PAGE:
2. It is obvious that the pleas fell on deaf ears. McGuinty does not concern himself with residents becoming sick, communities being divided, properties devalued or electricity bills skyrocketing. He has an agenda to implement and he will continue until he hits the electoral wall in October, 2011. Then the rebuilding of Ontario begins.

  3. I saw David McGuinty and another Federal Liberal on CPACE Thursday Night. They were almost in an apocalyptic fit because the Federal PC’s were not installing “efficient, clean, renewable energy” — like wind turbines and Solar. So maybe everyone can add them to their “DO NOT VOTE FOR” list. They want the Federal Government to Mandate Clean Electricity — I think they want to solve our oil problem in this way — at least that’s what I understood. huh?

    They are big admirers of Nancy Pelossi and believe that she is right on the money with here pronouncements for Canada’s Future. Good stuff! I like it! Orders from headquarters in Washington! March!

    Also, they were discussing the oil sands briefly and want to look for ways to take the carbon out of the oil sands oil. I guess I could dive back into research and work on this if their pockets are deep enough… I am sure I can find a way to take the carbon out of oil… yeah! Gotta like climate research… It may be right up there with my invention of the Quantum Toothbrush — I’m still working on the marketing for that one though…

    I see a Porsche in my future if I can get this contract. It may take a bit of time!

  4. The 2012 Agenda

    http://www.america.gov U.S. Dept.of State site.
    1.Go to Global Challenges section
    2.Energy & Environment (tab)
    3. Articles on right side of the page

    “U.S. Western States Have Cap-and-Trade Emissions Plan”

    This includes Ontario and Quebec. Cap & Trade can be done province by province and state by state. Does not have to be done on the Federal level in either or both counties.

    Does anyone know the Ontario Cap & Trade plan/plans?

  5. Thanks Jamie,

    Interesting reading and the public is expected to pay for all of this in one way or another.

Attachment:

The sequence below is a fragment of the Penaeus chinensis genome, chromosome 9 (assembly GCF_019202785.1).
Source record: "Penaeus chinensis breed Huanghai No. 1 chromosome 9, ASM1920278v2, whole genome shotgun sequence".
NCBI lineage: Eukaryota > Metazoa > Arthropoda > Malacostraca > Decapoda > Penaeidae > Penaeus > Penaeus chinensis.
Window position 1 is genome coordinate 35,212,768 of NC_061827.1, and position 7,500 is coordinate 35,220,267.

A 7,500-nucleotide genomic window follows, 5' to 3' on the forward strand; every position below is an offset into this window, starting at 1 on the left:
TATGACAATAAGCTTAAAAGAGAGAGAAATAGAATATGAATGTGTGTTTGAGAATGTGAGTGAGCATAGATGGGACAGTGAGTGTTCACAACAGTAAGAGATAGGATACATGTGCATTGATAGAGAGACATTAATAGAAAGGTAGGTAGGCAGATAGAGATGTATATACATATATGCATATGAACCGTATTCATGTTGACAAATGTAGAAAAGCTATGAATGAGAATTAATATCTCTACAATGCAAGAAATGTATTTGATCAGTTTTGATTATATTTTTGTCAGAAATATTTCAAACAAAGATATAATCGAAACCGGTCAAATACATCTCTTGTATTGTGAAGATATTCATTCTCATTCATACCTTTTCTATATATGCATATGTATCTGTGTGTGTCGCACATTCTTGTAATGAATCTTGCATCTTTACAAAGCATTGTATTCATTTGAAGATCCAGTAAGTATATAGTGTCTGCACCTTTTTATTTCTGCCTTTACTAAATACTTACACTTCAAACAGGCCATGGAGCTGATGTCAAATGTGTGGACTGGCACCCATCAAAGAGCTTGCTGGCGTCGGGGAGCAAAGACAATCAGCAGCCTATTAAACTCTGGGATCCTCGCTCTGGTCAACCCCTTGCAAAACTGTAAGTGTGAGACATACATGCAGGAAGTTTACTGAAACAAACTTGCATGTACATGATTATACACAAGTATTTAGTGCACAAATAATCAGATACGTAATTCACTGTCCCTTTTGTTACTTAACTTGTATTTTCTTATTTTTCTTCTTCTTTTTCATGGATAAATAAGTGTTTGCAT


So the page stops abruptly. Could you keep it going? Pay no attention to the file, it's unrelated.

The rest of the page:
Cap & Trade should make a whole lot of new fat cats.

  6. Barbara, the McGuinty government signed on to the Western Climate Initiative with Quebec and some US states. However, with the failure of cap and trade to pass in the US, it sounds as though some of the states are thinking of withdrawing.

  7. http://mvwind.10.forumer.com/viewtopic.php?t=2463

    Posted: Tue Aug 24, 2010 10:44 am Post subject: McGuinty’s “Green Dream” falling apart!
    Western Climate Initiative in trouble

    Julius Melnitzer August 23, 2010 – 7:48 pm


    According to Van Ness, Feldman’s Climate Change Weekly Update, proponents of the Western Climate Initiative (WCI), a regional GHG cap-and-trade program originally comprised of seven western states and four Canadian provinces, failed to secure passage of implementing legislation before the end of the legislative sessions in Oregon and Washington.

    In the absence of the implementing legislation, neither state will be able to participate when the trading program begins in 2012. The governors of both states supported the implementing legislation, but it appears that concerns about the economy overcame this support. The two states remain partners in the regional cap-and-trade program and will continue to support its development. To date, only California, New Mexico, British Columbia, Ontario and Quebec have passed legislation enabling participation at the 2012 start date.

  8. Thanks Quixote,

    But Washington & Oregon remain in favour of Cap & Trade. Just can’t make a go of it for now.

    Greenies alternate plan is to do this province by province and state by state if this can’t be accomplished on the federal level.

    2012 is not far off. Seems to me that these trading programs involve money. The question is whose money.